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Juventus loss proves how far Pogba and Manchester United are from the top

What Man United supporters hoped would be a historic European night of old, ended with a narrow loss to Paul Pogba’s former club Juventus but highlighted the massive gap in quality between the two sides.

Manchester United is a club so desperately searching for a return to the heights which it enjoyed for so long under the leadership of Sir Alex Ferguson.

The Red Devils’ hiatus from Champions League competition two years ago signaled a dramatic drop in the club’s stock (both on and off the field), and although most supporters have since then began to accept that they will not be challenging for the Premier League title, they still demand that United compete with Europe’s elite and attempt to close the significant gap in quality.

After sweeping aside Young Boys rather untroubled and holding a tame Valencia side to a monotonous 0-0 draw, Juventus arrived at Old Trafford offering Mourinho’s United a chance to test themselves against Europe’s finest once again. A chance to see just how far away from the top they really are. The answer? Light years away.

The occasion was hyped with the return of “the magnificent number seven,” Cristiano Ronaldo, however the five-time Ballon d’Or winner received a slightly muted celebration by supporters perhaps unsure of how to react after recent allegations made against their former talisman.

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However, it was Ronaldo who proved to be the catalyst for the only goal of the game as his cross from the by-line indirectly found its way to an unmarked Paulo Dybala, who stroked home from close range. It was evident early on that United were going to be chasing this game, but the gap in class and assured quality only became more overt the longer the game dragged on.

United struggled to keep possession against the Italian giants, and on those rare moments when finding themselves in the final third, looked clueless as how to penetrate the sturdy back line which featured Chiellini and Bonucci – two defenders which Mourinho said “could give some Harvard University classes about how to be a central defender.”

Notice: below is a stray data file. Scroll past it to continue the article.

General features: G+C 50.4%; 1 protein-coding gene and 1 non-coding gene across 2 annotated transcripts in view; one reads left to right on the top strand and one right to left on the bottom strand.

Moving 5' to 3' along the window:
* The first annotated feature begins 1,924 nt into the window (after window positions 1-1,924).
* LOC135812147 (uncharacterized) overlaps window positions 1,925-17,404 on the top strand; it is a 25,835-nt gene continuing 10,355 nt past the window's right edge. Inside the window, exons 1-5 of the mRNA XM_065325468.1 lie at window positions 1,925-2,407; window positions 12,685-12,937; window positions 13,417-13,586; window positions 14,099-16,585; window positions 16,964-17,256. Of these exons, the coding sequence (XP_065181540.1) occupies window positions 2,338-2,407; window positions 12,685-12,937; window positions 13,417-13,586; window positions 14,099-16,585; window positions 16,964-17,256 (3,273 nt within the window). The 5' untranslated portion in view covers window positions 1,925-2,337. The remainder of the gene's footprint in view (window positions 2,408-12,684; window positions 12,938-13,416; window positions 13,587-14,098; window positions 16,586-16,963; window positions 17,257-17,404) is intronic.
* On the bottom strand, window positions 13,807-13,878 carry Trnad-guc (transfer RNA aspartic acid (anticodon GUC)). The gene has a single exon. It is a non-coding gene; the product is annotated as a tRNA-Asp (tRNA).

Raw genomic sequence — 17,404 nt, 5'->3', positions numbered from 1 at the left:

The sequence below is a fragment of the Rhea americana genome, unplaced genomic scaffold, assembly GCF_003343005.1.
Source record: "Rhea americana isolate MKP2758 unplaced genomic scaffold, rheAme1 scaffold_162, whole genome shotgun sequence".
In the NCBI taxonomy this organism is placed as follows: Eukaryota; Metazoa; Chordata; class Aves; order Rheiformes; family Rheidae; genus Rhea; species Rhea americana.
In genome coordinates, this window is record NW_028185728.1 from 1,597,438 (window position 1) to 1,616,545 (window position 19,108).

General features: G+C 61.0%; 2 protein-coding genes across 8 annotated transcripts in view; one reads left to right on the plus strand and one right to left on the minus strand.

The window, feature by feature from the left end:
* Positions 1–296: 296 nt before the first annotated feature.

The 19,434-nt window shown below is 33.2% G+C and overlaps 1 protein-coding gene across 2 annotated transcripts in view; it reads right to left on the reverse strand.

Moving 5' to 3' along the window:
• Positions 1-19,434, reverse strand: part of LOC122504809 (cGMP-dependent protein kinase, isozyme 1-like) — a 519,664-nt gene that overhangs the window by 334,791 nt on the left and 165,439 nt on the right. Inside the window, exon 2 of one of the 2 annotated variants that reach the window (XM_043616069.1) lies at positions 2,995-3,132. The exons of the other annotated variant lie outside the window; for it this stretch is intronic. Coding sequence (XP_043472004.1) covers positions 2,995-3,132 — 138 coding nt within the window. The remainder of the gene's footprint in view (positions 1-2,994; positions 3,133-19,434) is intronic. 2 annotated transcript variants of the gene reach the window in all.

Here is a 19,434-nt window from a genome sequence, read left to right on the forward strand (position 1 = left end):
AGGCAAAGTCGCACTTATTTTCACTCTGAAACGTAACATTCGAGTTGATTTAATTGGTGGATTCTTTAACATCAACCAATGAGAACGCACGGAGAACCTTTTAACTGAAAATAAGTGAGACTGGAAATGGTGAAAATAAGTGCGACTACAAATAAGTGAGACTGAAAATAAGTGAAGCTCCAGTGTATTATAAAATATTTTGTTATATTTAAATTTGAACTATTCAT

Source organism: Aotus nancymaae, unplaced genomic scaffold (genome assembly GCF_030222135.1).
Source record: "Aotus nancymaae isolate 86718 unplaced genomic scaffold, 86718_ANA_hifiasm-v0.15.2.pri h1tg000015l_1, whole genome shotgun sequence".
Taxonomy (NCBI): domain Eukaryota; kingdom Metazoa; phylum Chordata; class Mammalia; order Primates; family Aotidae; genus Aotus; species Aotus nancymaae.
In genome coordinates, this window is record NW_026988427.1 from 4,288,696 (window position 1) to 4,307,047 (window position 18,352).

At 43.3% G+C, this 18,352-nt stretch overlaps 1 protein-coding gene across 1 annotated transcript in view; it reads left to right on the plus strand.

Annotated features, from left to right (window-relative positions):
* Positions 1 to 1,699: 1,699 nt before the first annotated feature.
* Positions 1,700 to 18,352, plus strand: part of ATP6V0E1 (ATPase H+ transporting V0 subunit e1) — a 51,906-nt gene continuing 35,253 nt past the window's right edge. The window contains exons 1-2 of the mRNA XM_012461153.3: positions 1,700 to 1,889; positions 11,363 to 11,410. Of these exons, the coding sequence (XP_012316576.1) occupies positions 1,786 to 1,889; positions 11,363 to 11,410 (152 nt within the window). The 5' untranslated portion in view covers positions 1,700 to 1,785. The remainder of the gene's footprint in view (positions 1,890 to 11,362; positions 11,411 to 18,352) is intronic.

A horrifying Chris Smalling haircut is about the only thing in the United back line which strikes fear into opposition attackers now, where a lacklustre Victor Lindelof stands by his side. A far cry away from the defensive capabilities of previous centre-back partnerships. Ferdinand and Vidic, Pallister and Bruce, or Jaap Stam and Ronny Johnsen, who were the defensive duo who beat Juventus 3-2 in Turin to book their place in the 1999 Champions League final.

“I have to say Juventus are a different level and if people don’t want to accept that that is their problem,” Mourinho insisted in his post-match comments. A telling statement from the United head coach, who looked to deliver a pointed message to the board members at Old Trafford.

United’s only real opportunity came from a great turn and left-footed strike from Pogba which Szczesny saw fly out wide after ricocheting off the post and then the back of the keeper’s head.

Again we saw both sides of Pogba, a player who can be so frustrating to watch for Man United supporters. A player who possess such obvious ability, but too frequently demonstrates an inconsistency not just over the course of a season, but throughout the course of a single match.

Just before his shot – one of the moves of the game – Pogba carelessly gave the ball away under no pressure with a misplaced pass in the middle of the pitch and Juventus were on the attack.

At Pogba’s best, he can control the tempo of a game, spraying passes to any corner of the pitch, effortlessly gliding past players with his acceleration and quick feet. But at his worst, the Frenchman cuts a frustrating figure, misplacing passes, switching off his concentration or not performing to the best of his obvious ability.

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Pogba’s inconsistency has become too frequent a criticism of the recent World Cup winner, and in a game where he should have relished and thrived, he ultimately appeared second-rate against his midfield counterparts at Juventus.

Paul Scholes perfectly summed Pogba up in a recent interview with Andy Mitten for ESPN: “He does some of the best things in games, a great pass or dribble, a great touch or dribble. Then, five minutes later, he’ll do one of the worst things like his brain has switched off, like it’s all about him because he’s just shown everyone how good he is. That becomes easy to play against because you know that cockiness will come. Against Wolves, he showed a great touch to Fred but then the next minute he’d given the ball away in midfield, which led to a goal. That sums him up.

”We never saw that at Juventus, but [Pogba] was a smaller fish there. Look around that team, with Buffon, Pirlo, Bonucci, Chiellini, Marchisio: great experienced players. I loved that team, especially Pirlo and the way he was so relaxed as he controlled the game. Pogba was part of a great team but he’s come to United where he’s got nobody to control him like he had at Juventus.”

Although United are currently a world away Juventus, they are still favourites to finish second in Group H ahead of Young Boys and Valencia, and qualify for the last 16 of the tournament. They face Everton at Old Trafford and travel to Bournemouth in the Premier League, before they tackle Juventus again in Turin on November 7th.

 

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